27 Jun 2008

26Jun08

Dear lazyweb number 3.

So far, I’ve asked:

high latency net simulations – great answers.

python friendly back-end accessible search engines – many answers, none that fit the bill. So I wrote my own :).

Today, I shall ask – is there a python-accessible persistent b+tree(or hashtable, or …) module. Key considerations:

- scaling: millions of nodes are needed with low latency access to a nodes value and to determine a nodes absence

- indices are write once. (e.g. a group of indices are queried, and data is expired altered by some generational tactic such as combining existing indices into one larger one and discarding the old ones)

- reading and writing is suitable for sharply memory constrained environments. ideally only a few 100KB of memory are needed to write a 100K node index, or to read those same 100K nodes back out of a million node index. temporary files during writing are fine.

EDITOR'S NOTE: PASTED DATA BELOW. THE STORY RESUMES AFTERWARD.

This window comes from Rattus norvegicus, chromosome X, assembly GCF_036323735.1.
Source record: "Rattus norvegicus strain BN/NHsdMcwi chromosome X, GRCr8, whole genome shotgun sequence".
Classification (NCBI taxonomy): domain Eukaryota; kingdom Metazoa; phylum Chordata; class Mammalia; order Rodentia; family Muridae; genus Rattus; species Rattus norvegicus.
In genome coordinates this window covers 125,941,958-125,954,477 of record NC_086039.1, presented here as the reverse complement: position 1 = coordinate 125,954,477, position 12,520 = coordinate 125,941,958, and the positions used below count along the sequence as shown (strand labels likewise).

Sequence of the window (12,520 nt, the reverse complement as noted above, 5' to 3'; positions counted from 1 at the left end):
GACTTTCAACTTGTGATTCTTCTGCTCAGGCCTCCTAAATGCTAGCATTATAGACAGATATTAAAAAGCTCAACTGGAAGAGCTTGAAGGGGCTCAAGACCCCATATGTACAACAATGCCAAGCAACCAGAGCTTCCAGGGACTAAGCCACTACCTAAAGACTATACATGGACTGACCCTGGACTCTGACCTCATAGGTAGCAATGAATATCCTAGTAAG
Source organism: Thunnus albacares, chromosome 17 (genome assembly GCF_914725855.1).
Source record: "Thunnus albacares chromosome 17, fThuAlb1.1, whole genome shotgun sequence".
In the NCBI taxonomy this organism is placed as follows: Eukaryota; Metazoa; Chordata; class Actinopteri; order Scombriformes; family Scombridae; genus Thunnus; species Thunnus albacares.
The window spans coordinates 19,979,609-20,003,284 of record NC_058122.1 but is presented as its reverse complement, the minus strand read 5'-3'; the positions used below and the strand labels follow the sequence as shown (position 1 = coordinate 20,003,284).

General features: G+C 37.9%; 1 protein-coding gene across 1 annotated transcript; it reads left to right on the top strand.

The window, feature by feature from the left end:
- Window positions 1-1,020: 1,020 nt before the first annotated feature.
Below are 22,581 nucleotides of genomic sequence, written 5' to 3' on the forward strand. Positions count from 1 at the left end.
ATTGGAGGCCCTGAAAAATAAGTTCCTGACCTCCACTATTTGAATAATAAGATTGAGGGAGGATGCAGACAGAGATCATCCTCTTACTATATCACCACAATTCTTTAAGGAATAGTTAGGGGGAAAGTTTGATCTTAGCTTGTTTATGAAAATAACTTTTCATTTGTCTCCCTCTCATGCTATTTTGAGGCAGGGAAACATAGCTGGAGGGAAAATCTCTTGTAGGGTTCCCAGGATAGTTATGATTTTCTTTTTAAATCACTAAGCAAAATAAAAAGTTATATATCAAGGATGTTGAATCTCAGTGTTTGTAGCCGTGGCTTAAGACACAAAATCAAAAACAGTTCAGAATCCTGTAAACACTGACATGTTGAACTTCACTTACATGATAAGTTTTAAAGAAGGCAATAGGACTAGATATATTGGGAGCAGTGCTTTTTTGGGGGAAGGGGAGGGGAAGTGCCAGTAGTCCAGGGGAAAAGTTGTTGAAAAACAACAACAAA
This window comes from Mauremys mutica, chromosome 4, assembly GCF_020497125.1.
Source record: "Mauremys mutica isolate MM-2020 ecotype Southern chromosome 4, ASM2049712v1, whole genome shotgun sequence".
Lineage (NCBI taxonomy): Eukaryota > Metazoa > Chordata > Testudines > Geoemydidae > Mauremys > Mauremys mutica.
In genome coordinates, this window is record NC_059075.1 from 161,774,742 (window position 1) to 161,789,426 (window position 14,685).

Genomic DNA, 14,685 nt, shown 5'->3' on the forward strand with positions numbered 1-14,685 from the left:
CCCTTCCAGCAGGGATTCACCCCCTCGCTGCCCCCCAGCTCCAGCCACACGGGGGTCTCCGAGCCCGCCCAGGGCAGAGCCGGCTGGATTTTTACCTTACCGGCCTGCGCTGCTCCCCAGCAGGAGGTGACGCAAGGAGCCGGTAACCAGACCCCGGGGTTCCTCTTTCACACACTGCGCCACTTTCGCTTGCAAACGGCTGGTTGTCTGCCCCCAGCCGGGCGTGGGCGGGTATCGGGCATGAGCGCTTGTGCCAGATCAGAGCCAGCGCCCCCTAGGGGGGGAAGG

- backend access must either be via a well defined minimal api (e.g. ‘needs read, readv, write, rename, delete’) or customisable in python

- easy installation – if C libraries etc are needed they must be already pervasively available to windows users and Ubuntu/Suse/Redhat/*BSD systems

- ideally sorted iteration is available as well, though it could be layered on top

- fast, did I mention fast?

- stable formats – these indices may last for years unaltered after being written, so any libraries involved need to ensure that the format will be accessible for a long time. (e.g. python’s dump/marshal facility fails)

sqlite, bdb already fail at this requirements list.

snakesql, gadfly, buzhug and rbtree fail too.

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